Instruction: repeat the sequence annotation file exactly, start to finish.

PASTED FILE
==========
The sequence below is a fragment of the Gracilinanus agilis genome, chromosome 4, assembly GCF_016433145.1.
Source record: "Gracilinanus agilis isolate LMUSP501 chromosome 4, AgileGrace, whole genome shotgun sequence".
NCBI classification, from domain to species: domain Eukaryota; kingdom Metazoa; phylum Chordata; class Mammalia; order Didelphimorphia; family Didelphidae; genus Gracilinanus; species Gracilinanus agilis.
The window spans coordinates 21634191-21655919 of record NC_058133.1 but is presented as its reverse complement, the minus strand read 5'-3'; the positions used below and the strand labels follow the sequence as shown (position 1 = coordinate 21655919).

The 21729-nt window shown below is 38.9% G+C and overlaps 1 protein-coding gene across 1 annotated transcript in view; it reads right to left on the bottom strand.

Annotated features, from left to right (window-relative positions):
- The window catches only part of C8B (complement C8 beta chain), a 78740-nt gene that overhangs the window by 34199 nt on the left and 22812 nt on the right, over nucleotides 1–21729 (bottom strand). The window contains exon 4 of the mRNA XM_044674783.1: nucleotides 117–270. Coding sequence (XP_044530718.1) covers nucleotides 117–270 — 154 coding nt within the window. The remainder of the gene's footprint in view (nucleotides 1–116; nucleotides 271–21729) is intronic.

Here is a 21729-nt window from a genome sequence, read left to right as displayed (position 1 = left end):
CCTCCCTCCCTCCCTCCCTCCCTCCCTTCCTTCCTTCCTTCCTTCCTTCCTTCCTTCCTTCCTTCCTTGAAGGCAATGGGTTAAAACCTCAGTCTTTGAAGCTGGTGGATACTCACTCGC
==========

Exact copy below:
The sequence below is a fragment of the Gracilinanus agilis genome, chromosome 4, assembly GCF_016433145.1.
Source record: "Gracilinanus agilis isolate LMUSP501 chromosome 4, AgileGrace, whole genome shotgun sequence".
NCBI classification, from domain to species: domain Eukaryota; kingdom Metazoa; phylum Chordata; class Mammalia; order Didelphimorphia; family Didelphidae; genus Gracilinanus; species Gracilinanus agilis.
The window spans coordinates 21634191-21655919 of record NC_058133.1 but is presented as its reverse complement, the minus strand read 5'-3'; the positions used below and the strand labels follow the sequence as shown (position 1 = coordinate 21655919).

The 21729-nt window shown below is 38.9% G+C and overlaps 1 protein-coding gene across 1 annotated transcript in view; it reads right to left on the bottom strand.

Annotated features, from left to right (window-relative positions):
- The window catches only part of C8B (complement C8 beta chain), a 78740-nt gene that overhangs the window by 34199 nt on the left and 22812 nt on the right, over nucleotides 1–21729 (bottom strand). The window contains exon 4 of the mRNA XM_044674783.1: nucleotides 117–270. Coding sequence (XP_044530718.1) covers nucleotides 117–270 — 154 coding nt within the window. The remainder of the gene's footprint in view (nucleotides 1–116; nucleotides 271–21729) is intronic.

Here is a 21729-nt window from a genome sequence, read left to right as displayed (position 1 = left end):
CCTCCCTCCCTCCCTCCCTCCCTCCCTTCCTTCCTTCCTTCCTTCCTTCCTTCCTTCCTTCCTTCCTTGAAGGCAATGGGTTAAAACCTCAGTCTTTGAAGCTGGTGGATACTCACTCGC